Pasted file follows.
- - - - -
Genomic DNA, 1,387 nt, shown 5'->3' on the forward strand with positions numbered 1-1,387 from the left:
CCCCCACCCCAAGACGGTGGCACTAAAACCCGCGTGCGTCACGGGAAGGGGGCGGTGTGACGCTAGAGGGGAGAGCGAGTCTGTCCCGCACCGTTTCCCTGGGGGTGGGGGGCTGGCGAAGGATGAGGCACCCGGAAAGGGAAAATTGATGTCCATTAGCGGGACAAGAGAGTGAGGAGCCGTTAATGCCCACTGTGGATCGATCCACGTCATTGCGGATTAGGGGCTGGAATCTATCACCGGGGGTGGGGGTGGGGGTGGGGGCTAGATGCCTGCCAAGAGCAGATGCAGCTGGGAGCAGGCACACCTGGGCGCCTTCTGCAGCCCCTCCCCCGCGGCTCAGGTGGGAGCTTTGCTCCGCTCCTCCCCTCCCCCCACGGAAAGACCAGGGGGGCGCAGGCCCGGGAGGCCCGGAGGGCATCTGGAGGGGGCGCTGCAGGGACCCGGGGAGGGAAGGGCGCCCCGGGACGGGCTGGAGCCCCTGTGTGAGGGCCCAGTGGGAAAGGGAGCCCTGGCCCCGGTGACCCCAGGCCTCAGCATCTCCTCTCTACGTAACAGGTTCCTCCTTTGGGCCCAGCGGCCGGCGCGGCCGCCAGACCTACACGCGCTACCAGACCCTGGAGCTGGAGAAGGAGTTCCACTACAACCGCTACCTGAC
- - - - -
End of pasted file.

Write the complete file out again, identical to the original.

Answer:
Genomic DNA, 1,387 nt, shown 5'->3' on the forward strand with positions numbered 1-1,387 from the left:
CCCCCACCCCAAGACGGTGGCACTAAAACCCGCGTGCGTCACGGGAAGGGGGCGGTGTGACGCTAGAGGGGAGAGCGAGTCTGTCCCGCACCGTTTCCCTGGGGGTGGGGGGCTGGCGAAGGATGAGGCACCCGGAAAGGGAAAATTGATGTCCATTAGCGGGACAAGAGAGTGAGGAGCCGTTAATGCCCACTGTGGATCGATCCACGTCATTGCGGATTAGGGGCTGGAATCTATCACCGGGGGTGGGGGTGGGGGTGGGGGCTAGATGCCTGCCAAGAGCAGATGCAGCTGGGAGCAGGCACACCTGGGCGCCTTCTGCAGCCCCTCCCCCGCGGCTCAGGTGGGAGCTTTGCTCCGCTCCTCCCCTCCCCCCACGGAAAGACCAGGGGGGCGCAGGCCCGGGAGGCCCGGAGGGCATCTGGAGGGGGCGCTGCAGGGACCCGGGGAGGGAAGGGCGCCCCGGGACGGGCTGGAGCCCCTGTGTGAGGGCCCAGTGGGAAAGGGAGCCCTGGCCCCGGTGACCCCAGGCCTCAGCATCTCCTCTCTACGTAACAGGTTCCTCCTTTGGGCCCAGCGGCCGGCGCGGCCGCCAGACCTACACGCGCTACCAGACCCTGGAGCTGGAGAAGGAGTTCCACTACAACCGCTACCTGAC